Fall Fly Fishing Tactics for Trout
Go Big or go…. Small?
The major menu items this time of year are on opposite ends of the spectrum. Now is a great time to throw big streamers and late season hopper patterns (especially after the farmers cut hay near the river bank). On the contrary, the insects crowding the water column in the Fall are midges, Blue Winged Olives and the last of the Trico mayflies. Choose tippet to match accordingly!
Gone are the days of waking up at 5am to catch the early bite and beat the crowds to your honey hole. This time of year 9am is the earliest I like to target trout and that’s more to get the spot I want than expected hot fishing. The fish don’t start feeding with consistency until the bugs get active and that’s when the sun has been beating on the water for 30 minutes or so. Do yourself a favor and hit the snooze button.
Fish it all, Fish it Right
If your local water mirrors the waters we fly fish in and around the Vail Valley, it’s low and skinny. The trout haven’t flown to Florida quite yet so they are finding any little piece of depth and current break they can find. They don’t all stock up in deep holes as some might think and let’s let them think that because we are going to work it all. Fish shallow riffles, fish any pocket you can find. Hit the banks and run your flies right down the meat of a fast run. The fish are everywhere at this time of year and the most successful fishermen run a handful of casts through everything. The biggest client fish for Eagle River Outfitter this Fall have come from some inconspicuous water. Bring a few rods or be ready to change often as each type of water demands a different approach. Change depth, weight and technique if you want to keep that fly rod bent.
We covered the major bugs but get creative and keep an eye of for the “Hidden Hatches”. Eggs are on the menu this time of year thanks to the brown trout and the rainbows gobble them up. Mid day has shown it’s share of Red Quills on the Eagle and Colorado Rivers here in our neck of the woods too. Another bug of note is the October Caddis. Are our rivers covered in massive bugs with trout eating on the surface like it’s July? Hardly. Will a trout come up to eat a big orange Elk Hair or a large grubby pupae? Absolutely. Think outside the box and try new things if your RS2’s and Chocolate Thunders aren’t getting the love they deserve.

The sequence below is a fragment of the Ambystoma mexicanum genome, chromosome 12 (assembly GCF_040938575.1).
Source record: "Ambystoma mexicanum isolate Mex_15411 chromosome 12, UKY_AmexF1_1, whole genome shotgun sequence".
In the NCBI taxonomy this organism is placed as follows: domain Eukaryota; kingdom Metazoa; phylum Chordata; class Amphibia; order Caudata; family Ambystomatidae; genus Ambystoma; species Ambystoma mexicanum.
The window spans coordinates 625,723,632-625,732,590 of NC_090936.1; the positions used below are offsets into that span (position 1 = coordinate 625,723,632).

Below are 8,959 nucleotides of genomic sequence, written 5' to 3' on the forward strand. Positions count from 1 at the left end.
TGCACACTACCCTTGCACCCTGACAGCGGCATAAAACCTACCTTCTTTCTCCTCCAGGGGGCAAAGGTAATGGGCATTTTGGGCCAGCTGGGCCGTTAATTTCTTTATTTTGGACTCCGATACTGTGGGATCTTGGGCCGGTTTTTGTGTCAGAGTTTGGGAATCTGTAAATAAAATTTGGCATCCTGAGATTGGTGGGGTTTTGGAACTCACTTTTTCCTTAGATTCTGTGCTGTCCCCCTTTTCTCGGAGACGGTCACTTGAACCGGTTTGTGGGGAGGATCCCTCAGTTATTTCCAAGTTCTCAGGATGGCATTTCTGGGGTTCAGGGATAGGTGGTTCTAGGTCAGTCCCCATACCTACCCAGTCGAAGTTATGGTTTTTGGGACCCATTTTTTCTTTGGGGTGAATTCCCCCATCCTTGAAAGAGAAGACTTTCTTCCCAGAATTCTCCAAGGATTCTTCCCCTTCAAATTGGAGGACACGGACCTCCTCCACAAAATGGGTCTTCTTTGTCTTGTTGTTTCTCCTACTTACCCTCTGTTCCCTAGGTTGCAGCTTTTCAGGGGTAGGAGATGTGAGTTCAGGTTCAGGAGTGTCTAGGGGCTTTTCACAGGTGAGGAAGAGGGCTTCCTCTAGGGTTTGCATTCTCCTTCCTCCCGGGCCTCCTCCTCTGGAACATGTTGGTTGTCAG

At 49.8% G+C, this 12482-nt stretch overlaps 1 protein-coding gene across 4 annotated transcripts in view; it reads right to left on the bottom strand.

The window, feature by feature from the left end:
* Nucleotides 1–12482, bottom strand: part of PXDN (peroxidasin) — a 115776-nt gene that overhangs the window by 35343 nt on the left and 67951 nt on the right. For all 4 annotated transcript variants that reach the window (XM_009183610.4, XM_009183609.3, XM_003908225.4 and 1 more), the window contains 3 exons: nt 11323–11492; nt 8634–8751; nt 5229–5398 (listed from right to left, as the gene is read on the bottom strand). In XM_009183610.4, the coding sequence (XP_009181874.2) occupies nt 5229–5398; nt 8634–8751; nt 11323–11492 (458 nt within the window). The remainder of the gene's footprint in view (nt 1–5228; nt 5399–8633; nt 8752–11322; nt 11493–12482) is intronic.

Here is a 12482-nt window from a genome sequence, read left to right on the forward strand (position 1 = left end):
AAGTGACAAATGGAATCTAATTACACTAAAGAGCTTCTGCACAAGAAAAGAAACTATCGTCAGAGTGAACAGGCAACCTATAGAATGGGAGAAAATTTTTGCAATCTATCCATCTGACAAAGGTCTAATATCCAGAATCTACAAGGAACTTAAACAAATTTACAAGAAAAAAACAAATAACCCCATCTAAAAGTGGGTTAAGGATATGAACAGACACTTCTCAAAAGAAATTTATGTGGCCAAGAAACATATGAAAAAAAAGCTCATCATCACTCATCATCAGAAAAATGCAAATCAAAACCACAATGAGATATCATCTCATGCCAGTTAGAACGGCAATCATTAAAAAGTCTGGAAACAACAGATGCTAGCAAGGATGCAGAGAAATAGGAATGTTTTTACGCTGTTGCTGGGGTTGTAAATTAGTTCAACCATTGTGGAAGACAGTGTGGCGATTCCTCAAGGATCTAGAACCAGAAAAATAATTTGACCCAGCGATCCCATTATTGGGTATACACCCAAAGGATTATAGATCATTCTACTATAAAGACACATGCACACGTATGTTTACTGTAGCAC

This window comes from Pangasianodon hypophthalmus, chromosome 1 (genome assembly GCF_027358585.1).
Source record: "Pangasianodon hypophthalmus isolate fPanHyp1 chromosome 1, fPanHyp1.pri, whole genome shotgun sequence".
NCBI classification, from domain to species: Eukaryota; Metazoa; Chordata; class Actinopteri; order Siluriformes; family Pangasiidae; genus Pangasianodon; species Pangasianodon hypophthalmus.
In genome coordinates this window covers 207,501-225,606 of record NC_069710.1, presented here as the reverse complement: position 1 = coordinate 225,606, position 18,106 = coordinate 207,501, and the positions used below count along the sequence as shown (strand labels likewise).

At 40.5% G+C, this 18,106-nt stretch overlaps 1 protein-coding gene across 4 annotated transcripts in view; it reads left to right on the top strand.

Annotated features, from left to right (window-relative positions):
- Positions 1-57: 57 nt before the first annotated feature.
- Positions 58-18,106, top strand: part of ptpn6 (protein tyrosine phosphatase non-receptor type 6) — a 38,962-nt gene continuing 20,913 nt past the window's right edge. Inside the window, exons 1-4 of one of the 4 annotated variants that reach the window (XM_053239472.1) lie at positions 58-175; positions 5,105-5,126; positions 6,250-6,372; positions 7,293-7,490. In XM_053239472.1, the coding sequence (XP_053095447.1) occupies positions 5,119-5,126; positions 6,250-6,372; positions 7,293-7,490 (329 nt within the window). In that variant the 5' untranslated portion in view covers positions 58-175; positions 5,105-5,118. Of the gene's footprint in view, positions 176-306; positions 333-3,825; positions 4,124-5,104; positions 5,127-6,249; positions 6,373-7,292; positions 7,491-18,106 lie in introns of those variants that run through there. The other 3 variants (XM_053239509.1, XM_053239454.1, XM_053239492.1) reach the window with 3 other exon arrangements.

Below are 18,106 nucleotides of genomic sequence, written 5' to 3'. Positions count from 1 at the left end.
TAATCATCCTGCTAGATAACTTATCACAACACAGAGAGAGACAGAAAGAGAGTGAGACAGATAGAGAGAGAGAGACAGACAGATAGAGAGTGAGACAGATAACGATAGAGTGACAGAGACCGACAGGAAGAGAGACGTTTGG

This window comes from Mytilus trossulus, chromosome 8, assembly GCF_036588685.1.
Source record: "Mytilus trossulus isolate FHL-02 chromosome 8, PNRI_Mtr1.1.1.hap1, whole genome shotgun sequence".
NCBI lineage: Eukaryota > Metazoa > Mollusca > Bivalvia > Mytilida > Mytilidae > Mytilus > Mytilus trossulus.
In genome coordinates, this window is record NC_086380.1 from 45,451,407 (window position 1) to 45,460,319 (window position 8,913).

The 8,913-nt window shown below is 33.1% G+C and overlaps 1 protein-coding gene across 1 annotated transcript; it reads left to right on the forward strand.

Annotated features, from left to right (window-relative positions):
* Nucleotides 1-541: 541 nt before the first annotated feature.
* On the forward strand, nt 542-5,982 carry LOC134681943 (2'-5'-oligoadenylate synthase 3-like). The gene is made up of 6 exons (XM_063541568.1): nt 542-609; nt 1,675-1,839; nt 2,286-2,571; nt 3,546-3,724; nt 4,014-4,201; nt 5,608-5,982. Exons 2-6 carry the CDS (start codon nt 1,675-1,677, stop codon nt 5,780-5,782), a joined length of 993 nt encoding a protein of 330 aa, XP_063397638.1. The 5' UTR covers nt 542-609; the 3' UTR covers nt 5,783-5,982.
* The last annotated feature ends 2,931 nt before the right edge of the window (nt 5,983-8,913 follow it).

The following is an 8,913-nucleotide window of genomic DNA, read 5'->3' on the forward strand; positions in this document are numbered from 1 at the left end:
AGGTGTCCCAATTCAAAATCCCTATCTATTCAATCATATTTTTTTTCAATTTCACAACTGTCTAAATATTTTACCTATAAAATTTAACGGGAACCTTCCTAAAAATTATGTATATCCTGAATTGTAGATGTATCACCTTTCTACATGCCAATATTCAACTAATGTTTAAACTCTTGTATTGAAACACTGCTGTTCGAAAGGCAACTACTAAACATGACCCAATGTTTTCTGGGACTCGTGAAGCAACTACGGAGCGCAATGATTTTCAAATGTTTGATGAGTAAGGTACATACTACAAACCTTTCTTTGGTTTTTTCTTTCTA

Weather and Water
Nature is going to play it’s part in your day’s fishing both for you and for the fish this time of year. Look out for #1, bring a rain jacket and a warm layer and check the weather before you get out there. We can have a warm sunny day to turn snow quickly so be prepared. The same goes for the fishies. Water temps will fluctuate which in turn affects the bug life and therefore the fish. Bring a thermometer, note when the bite is the strongest and fish accordingly. If you want to throw streamers but the water temp is lower than you like, plan on a slower retrieve in deeper water. On the other hand, if you can time it right, you can have a dry fly rod with the right bugs at the ready 30 minutes before the fish go bonkers on your favorite shallow run.
Take this new found knowledge (or Fall fishing reminder) and have yourself a grand time out there. The brown trout are colorful and picturesque. The rainbows are loving the cooler temps and feeding well. Don’t forget to pick your head up every once in a while, take a breath of crisp Autumn air and soak in the changing leaves in the beautiful setting around you. Friendly reminder, the brown trout spawn in shallow tailouts and riffles this time of year and redds can be spotted fairly easily. Look for a bald spot on the river bottom that looks like someone swept a nice circle below the surface. Don’t walk or fish these areas to maintain a healthy population of brown trout in your local fishery. Be safe!
Eagle River Outfitter
Contact Phone: 970-235-0655